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8:51 AM PT: AZ-Sen: Rich Carmona fans, your wait is over: Multiple media outlets are reporting that the DSCC is going up with their first ad buy on his behalf starting this week, for a total of $526K. Carmona, of course, is the Bush-era surgeon general who was recruited by Democrats in an attempt to pick up this GOP-held seat left open by the retiring Jon Kyl. There hasn't been a ton of polling here, but of late, it's tended to show Carmona in a surprisingly close race with Republican Rep. Jeff Flake. And based on this move, you have to figure the DSCC's own internals look at least as good. Of course, this is only a single week's worth of ads (and we haven't seen the spot yet), but a pickup here for Team Blue would be amazing.

8:59 AM PT: SC Redistricting: Not too surprisingly, the Supreme Court summarily affirmed a lower court ruling on Monday which upheld the validity of South Carolina's new congressional lines. Plaintiffs had argued that the new map discriminated against minorities under the Voting Rights Act but met with no success in the courts. The SCOTUS also affirmed an Illinois decision upholding that state's map; opponents claims there, however, rested on arguments about partisan unfairness, an argument the high court has never accepted.

9:14 AM PT: AZ-02: I thought the writing was on the wall after this summer's special election, but just to be sure, the DCCC is now trying to trace over it in permanent ink. Their new poll, from Grove Insight, shows Rep. Ron Barber beating Republican Martha McSally by a score of 54-40, putting the GOP in an impossible place. Since the special, there's been zero outside spending here, and that makes sense: Barber won by seven points in the old 8th District, a seat about five points redder than the redrawn 2nd. If the GOP couldn't beat him then... well, you catch my drift. Speaking of which, the polling memo says that Obama "leads by seven points." Grove doesn't provide the actual numbers, but that margin is actually considerably more optimistic that Obama's one-point loss here in 2008. Then again, John McCain's not on the ballot and, of late, Democrats appear to be doing better in Arizona this cycle.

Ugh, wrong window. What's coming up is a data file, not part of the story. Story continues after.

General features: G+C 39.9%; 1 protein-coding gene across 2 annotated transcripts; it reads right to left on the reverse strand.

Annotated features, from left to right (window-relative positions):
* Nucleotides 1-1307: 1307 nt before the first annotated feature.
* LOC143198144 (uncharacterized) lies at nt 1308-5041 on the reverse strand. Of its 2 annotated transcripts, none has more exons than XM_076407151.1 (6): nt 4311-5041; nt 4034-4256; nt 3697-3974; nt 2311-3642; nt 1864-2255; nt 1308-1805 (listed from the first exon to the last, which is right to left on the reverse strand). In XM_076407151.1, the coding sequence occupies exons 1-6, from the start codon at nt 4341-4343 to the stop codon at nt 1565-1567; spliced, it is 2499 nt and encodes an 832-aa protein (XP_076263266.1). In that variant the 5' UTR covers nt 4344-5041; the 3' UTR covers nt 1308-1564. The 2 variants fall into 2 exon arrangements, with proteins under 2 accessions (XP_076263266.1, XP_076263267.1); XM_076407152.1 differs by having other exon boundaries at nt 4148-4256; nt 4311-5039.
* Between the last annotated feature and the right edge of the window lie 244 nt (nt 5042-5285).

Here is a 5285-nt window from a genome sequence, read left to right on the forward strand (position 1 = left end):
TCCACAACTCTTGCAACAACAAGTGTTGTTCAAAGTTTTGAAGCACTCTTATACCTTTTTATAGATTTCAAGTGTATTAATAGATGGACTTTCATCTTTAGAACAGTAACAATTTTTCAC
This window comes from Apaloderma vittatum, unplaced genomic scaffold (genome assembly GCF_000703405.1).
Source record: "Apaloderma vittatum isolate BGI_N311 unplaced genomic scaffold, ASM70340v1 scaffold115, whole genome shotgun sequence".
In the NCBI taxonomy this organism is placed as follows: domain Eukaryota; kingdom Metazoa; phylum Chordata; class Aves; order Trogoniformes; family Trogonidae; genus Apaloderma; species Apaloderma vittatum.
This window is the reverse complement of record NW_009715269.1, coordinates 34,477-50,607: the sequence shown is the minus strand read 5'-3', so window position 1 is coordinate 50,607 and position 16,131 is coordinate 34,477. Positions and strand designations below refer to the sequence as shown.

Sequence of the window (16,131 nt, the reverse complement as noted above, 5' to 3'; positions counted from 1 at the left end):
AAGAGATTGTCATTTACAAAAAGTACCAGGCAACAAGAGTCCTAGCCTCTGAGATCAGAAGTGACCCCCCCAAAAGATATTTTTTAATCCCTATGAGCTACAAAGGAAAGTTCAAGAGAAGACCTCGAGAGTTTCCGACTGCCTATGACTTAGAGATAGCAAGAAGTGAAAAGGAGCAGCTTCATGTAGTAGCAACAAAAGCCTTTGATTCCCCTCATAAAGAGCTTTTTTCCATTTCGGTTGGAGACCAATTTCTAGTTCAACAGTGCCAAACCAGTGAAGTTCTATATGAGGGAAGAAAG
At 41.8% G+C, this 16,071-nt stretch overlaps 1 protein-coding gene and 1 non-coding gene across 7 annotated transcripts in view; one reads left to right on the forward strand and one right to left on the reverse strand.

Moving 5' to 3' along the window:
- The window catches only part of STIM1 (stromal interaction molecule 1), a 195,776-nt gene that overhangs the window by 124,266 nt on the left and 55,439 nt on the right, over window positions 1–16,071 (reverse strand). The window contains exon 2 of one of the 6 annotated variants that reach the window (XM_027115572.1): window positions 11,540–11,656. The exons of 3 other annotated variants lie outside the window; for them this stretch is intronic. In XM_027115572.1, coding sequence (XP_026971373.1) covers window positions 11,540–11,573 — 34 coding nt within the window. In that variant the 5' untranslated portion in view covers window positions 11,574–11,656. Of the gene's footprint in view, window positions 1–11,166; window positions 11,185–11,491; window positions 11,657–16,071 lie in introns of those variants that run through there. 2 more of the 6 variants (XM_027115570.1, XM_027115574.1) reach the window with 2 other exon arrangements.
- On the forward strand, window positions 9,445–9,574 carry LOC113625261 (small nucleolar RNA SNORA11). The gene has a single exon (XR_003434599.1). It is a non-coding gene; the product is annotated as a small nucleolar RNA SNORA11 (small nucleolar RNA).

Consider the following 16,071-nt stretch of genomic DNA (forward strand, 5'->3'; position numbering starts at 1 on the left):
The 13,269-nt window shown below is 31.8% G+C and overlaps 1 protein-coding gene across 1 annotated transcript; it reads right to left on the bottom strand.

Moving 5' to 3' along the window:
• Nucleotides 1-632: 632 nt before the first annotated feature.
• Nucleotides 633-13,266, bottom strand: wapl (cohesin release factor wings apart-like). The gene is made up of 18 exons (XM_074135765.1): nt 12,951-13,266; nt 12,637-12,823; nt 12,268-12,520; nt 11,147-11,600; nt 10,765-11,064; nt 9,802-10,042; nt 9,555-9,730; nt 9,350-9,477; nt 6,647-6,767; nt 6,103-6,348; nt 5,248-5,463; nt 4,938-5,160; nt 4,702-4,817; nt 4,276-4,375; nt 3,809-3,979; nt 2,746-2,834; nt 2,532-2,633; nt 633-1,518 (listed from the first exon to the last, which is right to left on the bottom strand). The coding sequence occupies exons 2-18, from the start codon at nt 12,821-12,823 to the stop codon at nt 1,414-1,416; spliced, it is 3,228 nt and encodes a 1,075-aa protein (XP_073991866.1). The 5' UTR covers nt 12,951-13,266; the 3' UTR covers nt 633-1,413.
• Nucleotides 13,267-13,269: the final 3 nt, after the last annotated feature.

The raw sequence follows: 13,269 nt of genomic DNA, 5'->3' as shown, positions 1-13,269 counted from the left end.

9:47 AM PT: FL-26: According to a new report in the Miami Herald, local Republicans are now pegging Rep. David Rivera as a goner and are already discussing possible 2014 candidates who could take on Democrat Joe Garcia. Here's the early, early list, courtesy the Great Mentioner:

Jeb Bush Jr., son and namesake of the popular former governor, and state Sen. Anitere Flores. Other names include Marili Cancio, a lawyer who challenged Rivera in the 2010 GOP primary; former state Sen. Alex Diaz de la Portilla, who's running for state House, and Miami-Dade School Board Member Carlos Curbelo.
How excited would Democrats be to run against a Bush? Also remarkable are the comments from Dario Moreno, the poli sci professor who just conducted a poll for Rivera claiming to show him up by six, in the face of a ton of polling showing the opposite. Now Moreno is furiously back-pedaling from his garbage numbers, in amazing fashion:
"David faces a real Herculean task to keep his campaign together," said Dario Moreno, a Florida International University political science professor who polls for Rivera. [...]

"McLaughlin is the pollster for the Republican Party and is very well-known and respected," Moreno said....

I've never seen one pollster genuflect before another like that (McLaughlin is the GOP firm which put out numbers the other day showing Garcia up 10). And an early version of the story (since edited) even quoted Moreno as saying "It's bad at this point." No kidding! But it's also bad for Dario Moreno, who really has no business in this business.

10:03 AM PT: IN-Sen: A new super-team of Majority PAC, Center Forward, and AFSCME are join powers to summon Captain Planet and... uh, I mean, they're going in on a joint $1 million buy to boost Dem Rep. Joe Donnelly in the now-tossup Indiana Senate race. The ad hits hard, and I think it's a good one. The spot starts by citing a deadly Richard Mourdock quote—"I didn’t take a pledge that I would support every job in Indiana"—then tars him for "hiring a New York law firm" to "stop the Chrysler rescue that saved a hundred thousand Indiana jobs." Various shots of the city are accompanied by the narrator accusing Mourdock of "costing taxpayers over two million in fancy meals, cabs, and legal fees."